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St. Louis Judge, Sheriff Place Evictions On Hold So Families Can Seek Assistance

"It makes me feel really alone in this world," said Christine Rudolph, a few days after being evicted from her home in Jefferson City. Missouri tenants facing eviction are unsure how to follow a stay-at-home order when they no longer have a home to go to.
David Kovaluk
St. Louis Public Radio
St. Louis families scheduled for eviction now have some breathing room. Circuit Judge Rex Burlison and Sheriff Vernon Betts have agreed to temporarily pause evictions.

St. Louis Circuit Judge Rex Burlison has reached an agreement with Sheriff Vernon Betts to temporarily halt eviction proceedings, so that families will have more time to find financial assistance to pay their rent or mortgage.

Housing advocates say the move to stop people from being evicted from their homes comes at a critical time. They worry that with unemployment on the rise during the coronavirus pandemic, many people will be homeless in coming months.

Burlison said that is why he and Betts decided to take action.

“We want to do everything we can to make sure that people stay in their homes and kids aren't disrupted during the month of August,” Burlison said Tuesday.

On March 23, the Missouri Supreme Court paused all in-person proceedings, including evictions, to help keep the virus from spreading, said Thom Gross, a court spokesperson. St. Louis courts resumed services on July 6.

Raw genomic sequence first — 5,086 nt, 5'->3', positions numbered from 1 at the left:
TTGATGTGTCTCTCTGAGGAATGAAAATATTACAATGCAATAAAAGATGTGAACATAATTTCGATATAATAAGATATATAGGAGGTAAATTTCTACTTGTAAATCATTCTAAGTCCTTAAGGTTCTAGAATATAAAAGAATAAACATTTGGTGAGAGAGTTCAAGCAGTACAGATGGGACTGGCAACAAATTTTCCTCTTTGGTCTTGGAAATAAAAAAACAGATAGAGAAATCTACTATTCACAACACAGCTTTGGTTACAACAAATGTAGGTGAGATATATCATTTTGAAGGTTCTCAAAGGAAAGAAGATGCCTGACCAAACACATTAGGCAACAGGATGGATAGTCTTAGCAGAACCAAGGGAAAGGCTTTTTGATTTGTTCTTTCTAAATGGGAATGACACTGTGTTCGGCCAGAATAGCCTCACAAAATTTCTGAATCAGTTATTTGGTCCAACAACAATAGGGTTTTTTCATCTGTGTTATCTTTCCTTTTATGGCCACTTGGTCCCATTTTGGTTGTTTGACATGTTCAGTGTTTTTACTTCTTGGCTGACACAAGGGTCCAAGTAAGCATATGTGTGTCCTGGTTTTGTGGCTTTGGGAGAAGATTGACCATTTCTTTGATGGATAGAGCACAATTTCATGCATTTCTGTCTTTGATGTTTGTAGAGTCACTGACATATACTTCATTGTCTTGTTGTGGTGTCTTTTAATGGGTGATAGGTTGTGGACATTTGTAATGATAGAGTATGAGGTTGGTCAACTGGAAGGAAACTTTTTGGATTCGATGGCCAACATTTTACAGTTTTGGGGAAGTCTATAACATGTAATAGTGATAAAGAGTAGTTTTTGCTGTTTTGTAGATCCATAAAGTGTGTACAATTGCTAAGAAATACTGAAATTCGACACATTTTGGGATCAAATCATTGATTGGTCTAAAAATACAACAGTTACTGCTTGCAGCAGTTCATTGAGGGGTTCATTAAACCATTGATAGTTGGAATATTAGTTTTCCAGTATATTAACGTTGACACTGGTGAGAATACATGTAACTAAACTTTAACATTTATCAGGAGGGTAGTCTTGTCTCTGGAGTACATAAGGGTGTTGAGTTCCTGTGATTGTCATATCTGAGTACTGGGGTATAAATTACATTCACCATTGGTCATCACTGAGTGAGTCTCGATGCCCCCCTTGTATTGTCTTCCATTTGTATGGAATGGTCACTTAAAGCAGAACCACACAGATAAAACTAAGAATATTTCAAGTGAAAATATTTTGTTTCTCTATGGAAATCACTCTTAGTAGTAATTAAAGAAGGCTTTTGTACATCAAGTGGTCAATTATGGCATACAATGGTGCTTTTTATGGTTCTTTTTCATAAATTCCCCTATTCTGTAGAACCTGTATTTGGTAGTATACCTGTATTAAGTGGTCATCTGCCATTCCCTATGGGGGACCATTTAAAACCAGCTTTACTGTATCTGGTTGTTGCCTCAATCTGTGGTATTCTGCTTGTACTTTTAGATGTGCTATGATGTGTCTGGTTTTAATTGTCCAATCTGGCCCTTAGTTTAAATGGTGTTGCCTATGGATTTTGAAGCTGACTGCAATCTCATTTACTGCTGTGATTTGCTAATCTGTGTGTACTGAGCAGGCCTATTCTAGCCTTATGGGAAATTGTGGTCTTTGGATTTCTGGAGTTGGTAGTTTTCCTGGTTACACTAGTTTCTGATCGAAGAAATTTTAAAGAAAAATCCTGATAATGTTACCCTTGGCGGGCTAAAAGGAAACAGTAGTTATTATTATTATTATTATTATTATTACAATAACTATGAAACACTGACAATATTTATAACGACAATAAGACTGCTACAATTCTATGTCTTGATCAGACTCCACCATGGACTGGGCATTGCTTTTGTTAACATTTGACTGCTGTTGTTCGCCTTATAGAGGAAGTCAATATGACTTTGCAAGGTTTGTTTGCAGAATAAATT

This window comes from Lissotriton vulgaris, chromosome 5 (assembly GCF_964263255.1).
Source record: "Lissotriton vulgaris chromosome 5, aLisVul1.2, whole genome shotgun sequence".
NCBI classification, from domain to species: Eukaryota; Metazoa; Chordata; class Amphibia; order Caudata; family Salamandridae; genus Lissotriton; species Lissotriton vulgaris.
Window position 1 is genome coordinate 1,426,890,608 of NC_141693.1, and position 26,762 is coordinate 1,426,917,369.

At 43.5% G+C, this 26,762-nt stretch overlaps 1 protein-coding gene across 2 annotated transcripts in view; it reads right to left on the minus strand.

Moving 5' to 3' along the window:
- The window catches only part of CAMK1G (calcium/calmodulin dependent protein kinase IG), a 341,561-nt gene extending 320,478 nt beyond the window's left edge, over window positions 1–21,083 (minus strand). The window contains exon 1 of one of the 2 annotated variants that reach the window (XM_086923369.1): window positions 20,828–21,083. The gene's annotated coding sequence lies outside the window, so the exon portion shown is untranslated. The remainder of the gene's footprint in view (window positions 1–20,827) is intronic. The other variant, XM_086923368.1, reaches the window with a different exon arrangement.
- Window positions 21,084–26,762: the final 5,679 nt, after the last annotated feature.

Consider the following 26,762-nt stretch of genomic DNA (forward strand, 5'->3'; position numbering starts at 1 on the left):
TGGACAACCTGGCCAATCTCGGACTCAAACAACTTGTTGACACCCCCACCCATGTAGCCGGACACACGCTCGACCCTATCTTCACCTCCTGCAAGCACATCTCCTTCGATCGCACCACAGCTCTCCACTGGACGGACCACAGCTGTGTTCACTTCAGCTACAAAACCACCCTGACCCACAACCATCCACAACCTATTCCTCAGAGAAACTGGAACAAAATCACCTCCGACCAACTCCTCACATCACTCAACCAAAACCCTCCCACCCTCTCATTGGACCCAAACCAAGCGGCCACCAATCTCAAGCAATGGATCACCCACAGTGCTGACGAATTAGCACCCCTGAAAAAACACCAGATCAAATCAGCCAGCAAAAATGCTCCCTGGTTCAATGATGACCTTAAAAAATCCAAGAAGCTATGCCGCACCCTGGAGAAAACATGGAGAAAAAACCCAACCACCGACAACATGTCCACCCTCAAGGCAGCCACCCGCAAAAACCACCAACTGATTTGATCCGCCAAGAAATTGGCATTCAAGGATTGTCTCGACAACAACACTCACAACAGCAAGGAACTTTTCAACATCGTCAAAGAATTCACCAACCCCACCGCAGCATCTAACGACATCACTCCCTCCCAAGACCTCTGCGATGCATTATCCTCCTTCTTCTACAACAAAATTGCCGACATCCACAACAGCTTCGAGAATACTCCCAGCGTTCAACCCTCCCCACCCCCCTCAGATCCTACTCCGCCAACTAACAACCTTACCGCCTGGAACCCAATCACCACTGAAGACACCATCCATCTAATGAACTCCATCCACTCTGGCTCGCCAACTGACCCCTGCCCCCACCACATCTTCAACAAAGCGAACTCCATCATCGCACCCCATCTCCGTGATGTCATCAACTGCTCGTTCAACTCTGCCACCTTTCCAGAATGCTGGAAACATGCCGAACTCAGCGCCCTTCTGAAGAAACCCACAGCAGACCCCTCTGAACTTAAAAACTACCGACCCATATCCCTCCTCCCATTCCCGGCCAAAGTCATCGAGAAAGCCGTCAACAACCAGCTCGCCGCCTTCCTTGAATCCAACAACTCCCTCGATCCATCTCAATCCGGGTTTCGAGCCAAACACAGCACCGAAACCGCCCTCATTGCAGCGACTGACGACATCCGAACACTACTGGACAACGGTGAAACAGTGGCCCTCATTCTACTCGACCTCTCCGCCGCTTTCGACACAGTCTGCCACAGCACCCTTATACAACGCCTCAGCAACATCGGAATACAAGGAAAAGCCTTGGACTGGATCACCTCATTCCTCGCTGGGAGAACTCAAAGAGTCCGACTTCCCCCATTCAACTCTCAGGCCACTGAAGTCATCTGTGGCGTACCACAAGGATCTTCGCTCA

Gross said that last month, Betts first began serving eviction notices issued before March 23.

A spokesperson for the sheriff’s office said that as of a week ago, there were still 59 evictions scheduled.

On July 15, the city began taking applications for rental and mortgage assistance funded by the federal CARES Act.

Burlison said last week that city officials told him they needed more time to process applications for assistance.

“I felt to take a little bit extra time here, to make sure that we determine whether or not there was some money out for tenants and landlords, such that the folks wouldn't have to move out of their houses,” Burlison said.

The judge asked city officials to prioritize the federal aid applications of people immediately facing eviction.

Fair housing advocates are asking for a delay in rental or mortgage payments for three months so people do not have to lose their homes during the pandemic and that children are not homeless during the school year.

Predominantly Black neighborhoods will likely see the worst of the housing crisis, said Glenn Burleigh, a community engagement specialist for Metropolitan St. Louis Equal Housing and Opportunity Council.

Burleigh said he fears a repeat of the housing crisis of 2008, when hundreds of families lost their homes.

“I think that the important distinction in between this one and the last one is that this one will result in widespread displacement of Black families, and this one could do it just at a frightening speed,” Burleigh said.

Follow Andrea on Twitter: @drebjournalist

Andrea covers race, identity & culture at St. Louis Public Radio.